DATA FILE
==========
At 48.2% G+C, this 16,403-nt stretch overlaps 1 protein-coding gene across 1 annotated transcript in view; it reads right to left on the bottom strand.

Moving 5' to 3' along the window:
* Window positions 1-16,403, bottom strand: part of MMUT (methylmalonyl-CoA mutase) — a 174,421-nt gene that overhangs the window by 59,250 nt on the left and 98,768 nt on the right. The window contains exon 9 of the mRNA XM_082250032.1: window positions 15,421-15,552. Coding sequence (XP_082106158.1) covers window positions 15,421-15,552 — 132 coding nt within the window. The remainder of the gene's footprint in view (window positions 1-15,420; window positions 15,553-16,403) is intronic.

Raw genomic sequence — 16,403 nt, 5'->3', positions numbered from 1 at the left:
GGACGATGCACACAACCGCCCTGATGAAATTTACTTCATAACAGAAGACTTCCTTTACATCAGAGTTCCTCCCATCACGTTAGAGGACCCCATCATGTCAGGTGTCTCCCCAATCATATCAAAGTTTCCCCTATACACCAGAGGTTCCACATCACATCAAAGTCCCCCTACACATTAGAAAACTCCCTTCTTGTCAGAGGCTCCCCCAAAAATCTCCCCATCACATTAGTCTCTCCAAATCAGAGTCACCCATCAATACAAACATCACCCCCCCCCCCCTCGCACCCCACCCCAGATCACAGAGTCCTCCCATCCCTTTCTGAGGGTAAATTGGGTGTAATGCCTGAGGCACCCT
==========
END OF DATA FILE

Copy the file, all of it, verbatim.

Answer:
At 48.2% G+C, this 16,403-nt stretch overlaps 1 protein-coding gene across 1 annotated transcript in view; it reads right to left on the bottom strand.

Moving 5' to 3' along the window:
* Window positions 1-16,403, bottom strand: part of MMUT (methylmalonyl-CoA mutase) — a 174,421-nt gene that overhangs the window by 59,250 nt on the left and 98,768 nt on the right. The window contains exon 9 of the mRNA XM_082250032.1: window positions 15,421-15,552. Coding sequence (XP_082106158.1) covers window positions 15,421-15,552 — 132 coding nt within the window. The remainder of the gene's footprint in view (window positions 1-15,420; window positions 15,553-16,403) is intronic.

Raw genomic sequence — 16,403 nt, 5'->3', positions numbered from 1 at the left:
GGACGATGCACACAACCGCCCTGATGAAATTTACTTCATAACAGAAGACTTCCTTTACATCAGAGTTCCTCCCATCACGTTAGAGGACCCCATCATGTCAGGTGTCTCCCCAATCATATCAAAGTTTCCCCTATACACCAGAGGTTCCACATCACATCAAAGTCCCCCTACACATTAGAAAACTCCCTTCTTGTCAGAGGCTCCCCCAAAAATCTCCCCATCACATTAGTCTCTCCAAATCAGAGTCACCCATCAATACAAACATCACCCCCCCCCCCCTCGCACCCCACCCCAGATCACAGAGTCCTCCCATCCCTTTCTGAGGGTAAATTGGGTGTAATGCCTGAGGCACCCT